The plaintiff has the right to be heard, has a right to bring even frivolous cases before the court, and has the right to be smacked down by the court for bringing a frivolous case.

As long as their lawyers advice is sound and realistic, then the lawyer is not at fault if a plaintiff decides to ignore the legal advice and proceed to court.

But, if the lawyer doesn’t advance the likelihood of losing, of having to pay the defendants fees, then the lawyer should be sanctioned.

Scote (profile) says:

Re: Re: Re: Lawyers *and* plantiff's are complicit in filing of lawsuits.

“Lawyers do not bring law suits, plaintiffs do.”

Not quite. A lawyer is not an inanimate object like a gun. While a lawyer is an advocate for his or her client, he or she is also considered an “officer of the court” and has a legal and ethical duty to not to file frivolous lawsuits and is also prohibited from suborning perjury. Unfortunately, it is all to rare to hold lawyers to these well known standards, in part because doing so could risk criminalizing legitimate advocacy, but more often, I think, out of “professional courtesy” to the legal profession, much the way “good” cops won’t snitch on dirty cops.

Anonymous Coward says:

Re: Re:

At least there is some sustainable movement in the jurisprudence in this case, even though rather limited.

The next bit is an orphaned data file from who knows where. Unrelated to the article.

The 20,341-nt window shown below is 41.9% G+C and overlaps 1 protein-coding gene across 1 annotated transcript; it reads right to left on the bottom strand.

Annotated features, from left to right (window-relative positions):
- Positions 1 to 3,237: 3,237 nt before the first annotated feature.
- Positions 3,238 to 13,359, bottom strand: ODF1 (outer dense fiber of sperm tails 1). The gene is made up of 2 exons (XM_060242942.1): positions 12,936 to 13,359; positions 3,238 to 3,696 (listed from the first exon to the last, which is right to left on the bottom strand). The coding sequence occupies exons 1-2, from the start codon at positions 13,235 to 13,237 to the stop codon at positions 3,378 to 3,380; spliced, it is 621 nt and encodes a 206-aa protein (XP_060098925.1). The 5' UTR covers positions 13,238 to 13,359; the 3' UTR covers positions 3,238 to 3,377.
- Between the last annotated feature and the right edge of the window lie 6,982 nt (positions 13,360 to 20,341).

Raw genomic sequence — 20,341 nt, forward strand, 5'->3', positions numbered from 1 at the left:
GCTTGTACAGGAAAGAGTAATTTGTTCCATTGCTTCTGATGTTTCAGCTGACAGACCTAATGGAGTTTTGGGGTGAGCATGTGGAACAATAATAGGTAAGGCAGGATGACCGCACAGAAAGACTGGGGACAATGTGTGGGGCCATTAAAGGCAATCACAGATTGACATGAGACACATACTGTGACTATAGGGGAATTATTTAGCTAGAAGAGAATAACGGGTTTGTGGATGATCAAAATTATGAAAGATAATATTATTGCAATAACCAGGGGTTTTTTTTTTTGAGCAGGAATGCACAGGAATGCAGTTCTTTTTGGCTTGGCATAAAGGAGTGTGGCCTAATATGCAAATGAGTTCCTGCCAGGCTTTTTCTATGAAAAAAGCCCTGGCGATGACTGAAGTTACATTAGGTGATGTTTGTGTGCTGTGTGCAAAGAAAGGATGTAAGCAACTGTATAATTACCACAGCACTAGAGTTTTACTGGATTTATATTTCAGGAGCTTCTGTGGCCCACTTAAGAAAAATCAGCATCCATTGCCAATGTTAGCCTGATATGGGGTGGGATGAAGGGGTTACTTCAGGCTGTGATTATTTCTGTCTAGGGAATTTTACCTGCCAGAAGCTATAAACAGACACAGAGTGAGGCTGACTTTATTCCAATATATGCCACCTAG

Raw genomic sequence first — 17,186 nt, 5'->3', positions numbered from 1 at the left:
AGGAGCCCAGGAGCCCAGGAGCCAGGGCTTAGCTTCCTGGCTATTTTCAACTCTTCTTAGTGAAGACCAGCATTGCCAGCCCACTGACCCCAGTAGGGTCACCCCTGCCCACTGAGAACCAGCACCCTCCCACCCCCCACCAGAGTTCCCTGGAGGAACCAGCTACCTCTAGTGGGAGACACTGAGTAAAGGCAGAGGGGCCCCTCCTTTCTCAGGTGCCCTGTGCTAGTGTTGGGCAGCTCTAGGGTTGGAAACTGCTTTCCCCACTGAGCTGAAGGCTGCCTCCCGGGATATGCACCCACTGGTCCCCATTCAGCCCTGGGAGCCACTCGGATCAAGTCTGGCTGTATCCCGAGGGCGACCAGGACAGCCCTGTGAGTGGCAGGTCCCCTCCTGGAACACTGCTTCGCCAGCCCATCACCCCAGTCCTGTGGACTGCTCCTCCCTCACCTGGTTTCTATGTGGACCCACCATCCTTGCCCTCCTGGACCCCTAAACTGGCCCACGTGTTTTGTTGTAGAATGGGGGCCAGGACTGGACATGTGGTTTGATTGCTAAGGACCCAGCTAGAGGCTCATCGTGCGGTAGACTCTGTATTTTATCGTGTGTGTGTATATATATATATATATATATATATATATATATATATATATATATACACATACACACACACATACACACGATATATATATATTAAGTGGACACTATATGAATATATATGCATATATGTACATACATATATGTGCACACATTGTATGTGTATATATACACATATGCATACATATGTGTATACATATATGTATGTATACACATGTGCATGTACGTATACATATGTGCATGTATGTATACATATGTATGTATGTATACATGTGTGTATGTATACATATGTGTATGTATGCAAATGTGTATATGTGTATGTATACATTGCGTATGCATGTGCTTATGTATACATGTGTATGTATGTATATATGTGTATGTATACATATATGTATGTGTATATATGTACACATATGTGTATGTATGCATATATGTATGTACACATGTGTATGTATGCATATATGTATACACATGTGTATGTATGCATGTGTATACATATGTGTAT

The emphasis of the right to claim copyright infringement if there is any “good faith” (almost impossible to disproove) argument to be made, it is still impossible to fight a strike for youtube creators without opening up for having to pay for going to court over it, which in itself is a “disparate and inequitable burden”…

DannyB (profile) says:

Nice precedent here

If it isn’t the first, then it adds weight.

The DMCA counter notice doesn’t need any more than the same level of good faith belief that the DMCA notice itself requires.

So if an RIAA member can in good faith, claim that someone’s nature recordings of birds chirping is an infringement on one of their musical recordings, then it is a pretty low bar.

Tanner Andrews (profile) says:

Re: Re: Nice precedent here

Do you get precedent with summary judgments?

Of course. Celotex Corporation v. Murtle Nell Catrett, Administratrix, 477 U.S. 317 (1986).

I cannot say that most reported cases are summary judgments. However, a lot of them are. That is most likely because summary judgments present the pure questions of law which appeals courts are intended to decide.

That One Guy (profile) says:

Dangerously wrong

Out of what clearly seems to be a SLAPP suit I think the most absurd part was the claim that filing a counter-notice violated the DMCA.

I am so very glad that the judge slapped that one down, since as ideas go that one is insane and would make an already one-sided law vastly worse(which is really saying something) by setting a higher bar to challenge the removal of speech/protest your innocence than the one set to remove speech/assert guilt.